Researchers at MIT have developed a new learning system, known as a learning-based particle simulator that allows robots to create shapes by molding materials together. The robots also have the ability to make predictions about interacting with solid objects and liquids. The system could also help to refine the robot's approach into shaping models of different shapes, like clay or rolling rice for sushi.

 

Physical simulators are used in robotic models that can obtain data on how materials respond to force. Robots are taught by the models developed by researchers in an attempt to predict the outcomes of their interactions with different objects. Common learning-based simulators focus on inflexible objects so they cannot handle softer materials. There are more accurate simulators that have been put to use, but they have more errors when robots interact with objects due to the simulator relying on approximation techniques.

 

Particle simulator can help the robots to mold materials into a shape and allow them to interact with solid objects and liquids. (Image Credit: MIT)

Researchers have introduced a new model that learns to observe how particles of materials react when they've been touched. The model is taught from data where physics of movements aren't yet known. Robots will then use the model to predict how liquids will reach to its touch. The robot's control is also further refined as it handles the objects.

 

A robotic hand called "RiceGrip" that contains two fingers was used in experiments, shaping foam into a specified shape, like a "T," which is used for sushi rice. The model developed by researchers is meant to act as a learning tool for the robots by teaching it physics, allowing them to shape 3D objects the same way humans do.

 

A new method for the model, called the "particle interaction network" (DPI-Nets), created dynamic interaction graphs, which are made up of thousands of nodes that can observe more complex behaviors of particles. Each node represents a particle in the graphs, and the nodes are linked together using guided edges, showing the interaction from one particle to the next. Particles are made up of hundreds of small spheres coupled together to create a liquid or a deformed object. The graphs are created from a machine-learning system called a graph neural network. While the model is training, it learns how all the particles in different material react. This is done by calculating properties for each particle, with mass and elasticity being measured. This allows the model to calculate where the particles will move in the graph when touched. The model then spreads a signal throughout the graph that predicts where each particle will be positioned at a certain time step. At each step, the signal moves and reconnects the particles, if they've been disconnected.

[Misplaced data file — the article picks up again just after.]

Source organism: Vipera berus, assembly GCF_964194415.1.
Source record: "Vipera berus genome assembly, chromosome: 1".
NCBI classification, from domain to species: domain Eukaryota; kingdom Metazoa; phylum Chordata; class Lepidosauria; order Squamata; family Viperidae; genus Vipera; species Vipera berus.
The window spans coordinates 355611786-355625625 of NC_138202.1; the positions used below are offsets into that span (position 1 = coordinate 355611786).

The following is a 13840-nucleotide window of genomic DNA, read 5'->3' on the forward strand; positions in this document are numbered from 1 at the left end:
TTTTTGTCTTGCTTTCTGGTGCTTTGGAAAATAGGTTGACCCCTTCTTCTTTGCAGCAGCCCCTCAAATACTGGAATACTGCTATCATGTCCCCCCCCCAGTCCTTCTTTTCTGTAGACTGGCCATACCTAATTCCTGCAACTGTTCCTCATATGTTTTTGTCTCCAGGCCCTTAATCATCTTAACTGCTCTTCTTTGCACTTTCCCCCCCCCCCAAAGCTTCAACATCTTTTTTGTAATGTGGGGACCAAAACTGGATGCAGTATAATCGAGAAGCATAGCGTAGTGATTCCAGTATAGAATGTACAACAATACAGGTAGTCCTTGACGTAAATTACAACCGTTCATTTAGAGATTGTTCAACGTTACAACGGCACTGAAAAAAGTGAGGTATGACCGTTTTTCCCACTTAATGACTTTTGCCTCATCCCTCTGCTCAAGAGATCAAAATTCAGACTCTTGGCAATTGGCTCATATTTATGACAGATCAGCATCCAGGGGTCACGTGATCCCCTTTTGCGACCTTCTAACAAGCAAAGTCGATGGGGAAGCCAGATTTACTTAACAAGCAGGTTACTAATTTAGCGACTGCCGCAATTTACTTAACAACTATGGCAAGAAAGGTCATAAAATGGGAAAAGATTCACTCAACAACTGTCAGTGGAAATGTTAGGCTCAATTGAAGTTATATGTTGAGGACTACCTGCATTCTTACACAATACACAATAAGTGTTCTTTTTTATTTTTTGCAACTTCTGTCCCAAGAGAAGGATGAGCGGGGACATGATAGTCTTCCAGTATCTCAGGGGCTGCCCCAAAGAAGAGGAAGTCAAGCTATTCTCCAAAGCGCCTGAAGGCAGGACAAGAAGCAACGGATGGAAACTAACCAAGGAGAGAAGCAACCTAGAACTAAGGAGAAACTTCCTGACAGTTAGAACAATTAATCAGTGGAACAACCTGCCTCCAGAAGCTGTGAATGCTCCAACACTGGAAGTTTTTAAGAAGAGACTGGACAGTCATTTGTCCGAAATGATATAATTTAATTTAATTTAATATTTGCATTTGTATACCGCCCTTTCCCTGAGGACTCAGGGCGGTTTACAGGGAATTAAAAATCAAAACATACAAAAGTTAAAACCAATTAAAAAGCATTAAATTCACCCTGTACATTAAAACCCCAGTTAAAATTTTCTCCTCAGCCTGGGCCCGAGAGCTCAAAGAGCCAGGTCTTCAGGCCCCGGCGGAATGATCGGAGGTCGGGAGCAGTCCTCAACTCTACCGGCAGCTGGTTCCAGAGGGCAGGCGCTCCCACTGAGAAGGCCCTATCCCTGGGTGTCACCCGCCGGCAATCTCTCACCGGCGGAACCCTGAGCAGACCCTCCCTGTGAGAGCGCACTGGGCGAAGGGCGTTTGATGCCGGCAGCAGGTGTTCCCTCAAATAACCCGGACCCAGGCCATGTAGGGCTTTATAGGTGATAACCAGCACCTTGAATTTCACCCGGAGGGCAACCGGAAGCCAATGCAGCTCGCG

Researchers put the model to use by giving the two-fingered RiceGrip robot a task of putting shapes together. These shapes were made out of deformable foam. The robot uses a depth-sensing camera and object recognition to identify the foam material. Researchers then selected random particles from the shape to determine the position of the particle. The model then adds in edges between each particle and constructs a graph from the foam's shape customized for deformable materials.  Due to the learning process through simulations, the robot has a distinct idea of how touch can affect particles in the graph.

Once the robot indents the foam, it meets the true position of the particles to its targeted position. If the particles fail to align, it sends a signal to the model indicating an error. The signal then makes adjustments to correct the position of the material.

 

Researchers are hoping to make improvements on the model to allow better predictions for interactivity with partially observable scenarios. An example of this is knowing how a stack of boxes will move when a force is being applied to it, such as pushing, even if it's only visible on the surface while the remaining boxes are hidden.

 

The team is also looking into adding an end-to-end perception module to the model that operates on images.

 

 

Have a story tip? Message me at: cabe(at)element14(dot)com

http://twitter.com/Cabe_Atwell